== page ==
A few years ago it became clear that at some point I was going to have to pull the trigger on grad school -- ie: actually graduate and start paying back all that free money that had been appearing in my checking account for the last four years that was apparently not actually free. I had two options: move in with my parents in a tiny town in Washington state or enter what the Hip Hop-types call "the paper chase." Since I was living with a really cute boy I had a major crush on at the time, the choice was obvious: I needed paper.
Luckily for me, I landed a sweet gig as a temp in the membership department right here at KQED. I say it was sweet because I was working for a place whose mission I believed in, that paid me very well for basic data entry and customer service and was three blocks away from my apartment. There was of course a downside: I was used to skateboarding around, having adventures, surfing, coming up with insane art projects, writing stories, cooking rabbits and generally living the dream with my roommate/boyfriend. Look, I don't feel sorry for me either, now, but he was out using his brain and his body and making magic while I was handcuffed by my student loans to a cubicle workstation, fixing email addresses and making sure everyone got the emergency radio they asked for.
It was at some point during this dark hour that I put out the call to my friends on Facebook for entertaining podcasts. I had already gotten to the point where I had listened to every existing Radiolab episode and now This American Life was making me cry too much to effectively do my job. I had gone through a books-on-tape phase that ended with Jeremy Irons reading Lolita into my headphones which made me feel too dirty to look anyone in the eye. It turns out that listening to things via headphones is a very intimate experience. So when my friend Mark, who is known for having the best taste of anyone in the universe, suggest a podcast called Uhh Yeah Dude, I subscribed to it on iTunes, no questions asked.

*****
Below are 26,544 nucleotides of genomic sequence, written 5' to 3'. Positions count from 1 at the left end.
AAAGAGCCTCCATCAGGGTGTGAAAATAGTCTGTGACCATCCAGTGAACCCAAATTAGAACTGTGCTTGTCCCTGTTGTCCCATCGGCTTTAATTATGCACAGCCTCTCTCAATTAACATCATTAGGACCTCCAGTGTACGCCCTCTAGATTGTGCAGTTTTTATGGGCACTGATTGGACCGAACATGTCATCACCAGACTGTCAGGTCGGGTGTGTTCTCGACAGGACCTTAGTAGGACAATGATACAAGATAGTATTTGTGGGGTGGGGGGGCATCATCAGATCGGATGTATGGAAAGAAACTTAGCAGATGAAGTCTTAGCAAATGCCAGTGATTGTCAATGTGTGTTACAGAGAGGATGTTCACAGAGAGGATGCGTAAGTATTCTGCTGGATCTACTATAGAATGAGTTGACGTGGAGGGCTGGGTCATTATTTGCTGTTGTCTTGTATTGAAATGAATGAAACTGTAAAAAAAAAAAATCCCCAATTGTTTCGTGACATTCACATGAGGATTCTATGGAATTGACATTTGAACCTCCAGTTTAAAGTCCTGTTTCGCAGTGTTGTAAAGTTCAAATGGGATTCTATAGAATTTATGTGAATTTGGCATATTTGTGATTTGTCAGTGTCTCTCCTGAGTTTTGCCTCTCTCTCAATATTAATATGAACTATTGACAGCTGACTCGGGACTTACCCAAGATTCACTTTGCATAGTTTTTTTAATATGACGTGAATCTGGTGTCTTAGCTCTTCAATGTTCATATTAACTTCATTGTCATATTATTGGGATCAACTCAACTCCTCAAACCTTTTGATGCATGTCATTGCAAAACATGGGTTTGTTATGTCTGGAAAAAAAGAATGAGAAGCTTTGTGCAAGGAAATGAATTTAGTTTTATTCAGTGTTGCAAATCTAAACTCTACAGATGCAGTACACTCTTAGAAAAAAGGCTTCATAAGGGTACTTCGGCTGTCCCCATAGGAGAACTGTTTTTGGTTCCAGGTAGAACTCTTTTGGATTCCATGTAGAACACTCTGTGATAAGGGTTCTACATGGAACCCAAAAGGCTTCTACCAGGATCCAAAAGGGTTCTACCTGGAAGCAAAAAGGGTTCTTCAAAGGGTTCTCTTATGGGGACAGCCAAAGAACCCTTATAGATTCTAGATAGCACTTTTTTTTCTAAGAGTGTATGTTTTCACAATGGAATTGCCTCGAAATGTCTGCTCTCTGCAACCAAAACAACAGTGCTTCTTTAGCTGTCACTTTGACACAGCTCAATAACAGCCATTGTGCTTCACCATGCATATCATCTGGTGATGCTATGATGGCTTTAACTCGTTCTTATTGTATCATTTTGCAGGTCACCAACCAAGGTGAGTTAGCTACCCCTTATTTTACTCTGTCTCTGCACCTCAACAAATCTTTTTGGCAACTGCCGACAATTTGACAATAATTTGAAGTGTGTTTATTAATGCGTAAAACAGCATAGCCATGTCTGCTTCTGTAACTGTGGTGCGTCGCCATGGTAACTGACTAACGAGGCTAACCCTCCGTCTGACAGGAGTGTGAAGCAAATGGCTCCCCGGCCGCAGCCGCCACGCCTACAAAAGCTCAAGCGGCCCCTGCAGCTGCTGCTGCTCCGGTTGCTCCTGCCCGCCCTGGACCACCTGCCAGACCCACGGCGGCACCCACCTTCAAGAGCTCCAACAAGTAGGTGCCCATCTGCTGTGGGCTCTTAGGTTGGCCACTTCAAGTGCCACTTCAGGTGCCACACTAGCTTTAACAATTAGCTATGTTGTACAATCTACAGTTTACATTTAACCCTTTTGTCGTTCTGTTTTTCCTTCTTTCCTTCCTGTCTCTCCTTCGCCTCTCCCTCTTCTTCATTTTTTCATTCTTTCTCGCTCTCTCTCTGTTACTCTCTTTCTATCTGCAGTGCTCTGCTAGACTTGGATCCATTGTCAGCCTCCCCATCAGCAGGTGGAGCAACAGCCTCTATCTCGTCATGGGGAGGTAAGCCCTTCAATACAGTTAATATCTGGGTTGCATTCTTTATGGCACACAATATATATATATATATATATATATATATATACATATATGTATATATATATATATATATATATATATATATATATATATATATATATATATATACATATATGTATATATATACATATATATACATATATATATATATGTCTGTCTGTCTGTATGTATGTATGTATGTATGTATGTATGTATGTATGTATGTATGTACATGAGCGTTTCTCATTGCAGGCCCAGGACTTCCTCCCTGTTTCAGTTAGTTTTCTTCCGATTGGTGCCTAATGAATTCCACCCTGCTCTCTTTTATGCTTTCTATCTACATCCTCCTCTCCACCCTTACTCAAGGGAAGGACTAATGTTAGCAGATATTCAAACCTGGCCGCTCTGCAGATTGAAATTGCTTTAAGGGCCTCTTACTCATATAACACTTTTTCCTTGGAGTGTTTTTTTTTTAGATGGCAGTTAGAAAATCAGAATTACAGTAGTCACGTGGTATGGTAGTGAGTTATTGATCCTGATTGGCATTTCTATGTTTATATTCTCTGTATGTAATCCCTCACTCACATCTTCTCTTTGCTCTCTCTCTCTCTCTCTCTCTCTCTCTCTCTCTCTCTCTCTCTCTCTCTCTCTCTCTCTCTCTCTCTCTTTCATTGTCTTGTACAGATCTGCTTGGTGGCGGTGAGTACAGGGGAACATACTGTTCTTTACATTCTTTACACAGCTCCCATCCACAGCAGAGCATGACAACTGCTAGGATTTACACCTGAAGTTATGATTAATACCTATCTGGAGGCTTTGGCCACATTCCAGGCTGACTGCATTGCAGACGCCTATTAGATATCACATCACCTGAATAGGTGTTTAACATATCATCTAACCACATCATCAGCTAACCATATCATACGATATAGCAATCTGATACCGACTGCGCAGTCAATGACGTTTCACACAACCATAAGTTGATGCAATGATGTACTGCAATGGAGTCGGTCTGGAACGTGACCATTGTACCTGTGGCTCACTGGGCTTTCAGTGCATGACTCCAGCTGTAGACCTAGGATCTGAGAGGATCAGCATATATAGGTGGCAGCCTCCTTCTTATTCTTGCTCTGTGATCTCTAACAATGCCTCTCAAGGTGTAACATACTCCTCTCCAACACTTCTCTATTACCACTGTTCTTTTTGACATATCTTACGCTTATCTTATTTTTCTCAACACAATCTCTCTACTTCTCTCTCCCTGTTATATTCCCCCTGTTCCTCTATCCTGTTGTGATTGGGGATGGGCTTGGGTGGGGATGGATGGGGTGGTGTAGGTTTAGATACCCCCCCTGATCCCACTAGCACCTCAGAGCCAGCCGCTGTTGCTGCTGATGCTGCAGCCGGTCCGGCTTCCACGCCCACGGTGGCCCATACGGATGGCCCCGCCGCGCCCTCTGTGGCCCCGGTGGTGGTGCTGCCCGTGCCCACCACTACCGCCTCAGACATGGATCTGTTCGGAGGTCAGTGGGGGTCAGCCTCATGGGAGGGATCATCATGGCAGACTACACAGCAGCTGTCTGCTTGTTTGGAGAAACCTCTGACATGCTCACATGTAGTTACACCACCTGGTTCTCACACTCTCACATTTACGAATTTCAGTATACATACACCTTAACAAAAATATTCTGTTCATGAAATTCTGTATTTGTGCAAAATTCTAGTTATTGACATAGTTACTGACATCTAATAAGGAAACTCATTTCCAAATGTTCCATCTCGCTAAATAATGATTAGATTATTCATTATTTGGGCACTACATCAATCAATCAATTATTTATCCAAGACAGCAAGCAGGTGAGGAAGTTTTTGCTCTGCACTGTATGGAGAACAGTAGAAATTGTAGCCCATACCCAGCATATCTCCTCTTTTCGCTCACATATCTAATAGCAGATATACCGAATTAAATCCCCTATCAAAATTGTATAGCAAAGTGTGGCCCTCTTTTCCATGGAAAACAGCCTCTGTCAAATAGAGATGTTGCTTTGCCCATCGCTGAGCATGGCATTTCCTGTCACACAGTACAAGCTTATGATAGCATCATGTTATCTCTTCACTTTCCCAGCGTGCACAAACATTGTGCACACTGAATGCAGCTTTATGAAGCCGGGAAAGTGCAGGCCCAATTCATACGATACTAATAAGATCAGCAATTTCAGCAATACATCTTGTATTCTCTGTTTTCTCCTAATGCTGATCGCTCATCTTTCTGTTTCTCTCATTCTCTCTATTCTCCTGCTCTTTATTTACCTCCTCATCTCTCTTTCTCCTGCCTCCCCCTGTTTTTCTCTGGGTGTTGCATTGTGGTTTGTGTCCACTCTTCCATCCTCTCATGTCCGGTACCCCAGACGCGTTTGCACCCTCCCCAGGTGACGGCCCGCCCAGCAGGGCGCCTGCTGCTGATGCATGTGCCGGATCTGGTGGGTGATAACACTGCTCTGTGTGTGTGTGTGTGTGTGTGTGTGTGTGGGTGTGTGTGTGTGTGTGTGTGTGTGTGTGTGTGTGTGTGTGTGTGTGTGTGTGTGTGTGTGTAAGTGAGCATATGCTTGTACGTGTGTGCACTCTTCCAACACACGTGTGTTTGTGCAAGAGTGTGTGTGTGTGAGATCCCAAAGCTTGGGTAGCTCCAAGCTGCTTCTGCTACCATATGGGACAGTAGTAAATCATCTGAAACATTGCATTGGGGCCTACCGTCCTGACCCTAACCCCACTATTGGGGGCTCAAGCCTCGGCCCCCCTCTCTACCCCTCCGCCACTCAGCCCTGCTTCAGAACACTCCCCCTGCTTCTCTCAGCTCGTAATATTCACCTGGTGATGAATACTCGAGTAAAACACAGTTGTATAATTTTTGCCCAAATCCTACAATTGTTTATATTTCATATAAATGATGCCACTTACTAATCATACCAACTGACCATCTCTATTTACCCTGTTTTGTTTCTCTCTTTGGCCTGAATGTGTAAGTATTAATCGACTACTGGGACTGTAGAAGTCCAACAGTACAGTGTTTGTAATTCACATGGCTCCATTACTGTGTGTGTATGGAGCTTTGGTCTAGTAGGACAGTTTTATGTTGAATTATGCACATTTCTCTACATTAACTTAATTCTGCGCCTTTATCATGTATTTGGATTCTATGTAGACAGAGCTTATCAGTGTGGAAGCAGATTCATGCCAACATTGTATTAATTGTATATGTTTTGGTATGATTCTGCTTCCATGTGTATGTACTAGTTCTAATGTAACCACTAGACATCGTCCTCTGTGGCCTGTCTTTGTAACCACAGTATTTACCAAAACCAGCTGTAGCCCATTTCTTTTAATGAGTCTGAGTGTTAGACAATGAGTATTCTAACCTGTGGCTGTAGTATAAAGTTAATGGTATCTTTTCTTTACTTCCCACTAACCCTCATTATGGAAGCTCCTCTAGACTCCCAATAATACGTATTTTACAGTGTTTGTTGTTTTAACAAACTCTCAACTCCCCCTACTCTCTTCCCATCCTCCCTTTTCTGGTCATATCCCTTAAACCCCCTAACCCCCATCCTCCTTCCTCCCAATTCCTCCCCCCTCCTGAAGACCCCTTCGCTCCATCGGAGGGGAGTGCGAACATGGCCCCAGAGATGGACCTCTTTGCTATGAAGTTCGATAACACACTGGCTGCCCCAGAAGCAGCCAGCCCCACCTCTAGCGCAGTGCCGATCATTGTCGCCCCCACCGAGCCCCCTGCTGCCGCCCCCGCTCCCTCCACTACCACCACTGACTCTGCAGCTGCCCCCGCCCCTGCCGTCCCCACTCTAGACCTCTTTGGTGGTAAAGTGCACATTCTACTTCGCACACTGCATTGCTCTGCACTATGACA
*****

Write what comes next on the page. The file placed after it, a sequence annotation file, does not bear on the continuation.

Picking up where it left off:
Now's the part where I have to describe Uhh Yeah Dude to you, and this is the hard part, because while I can tell you that I love it and it's perfect in every way, it is difficult to say what it is exactly. Basically, it is two dudes, Jonathan Larroquette and Seth Romatelli, talking to each other about things they find on the Internet. Jonathan is a musician and also the son of the guy from Night Court who gave him his name and Seth is an actor and comedian best known for his role in the Britney Spears opus, Crossroads.
Seth and Jonathan swear a lot and they can get really dirty. Here's a short clip of one of their more family friendly bits (note, they still swear a lot and none of this show should ever be considered "family friendly" unless there are absolutely no children in your family):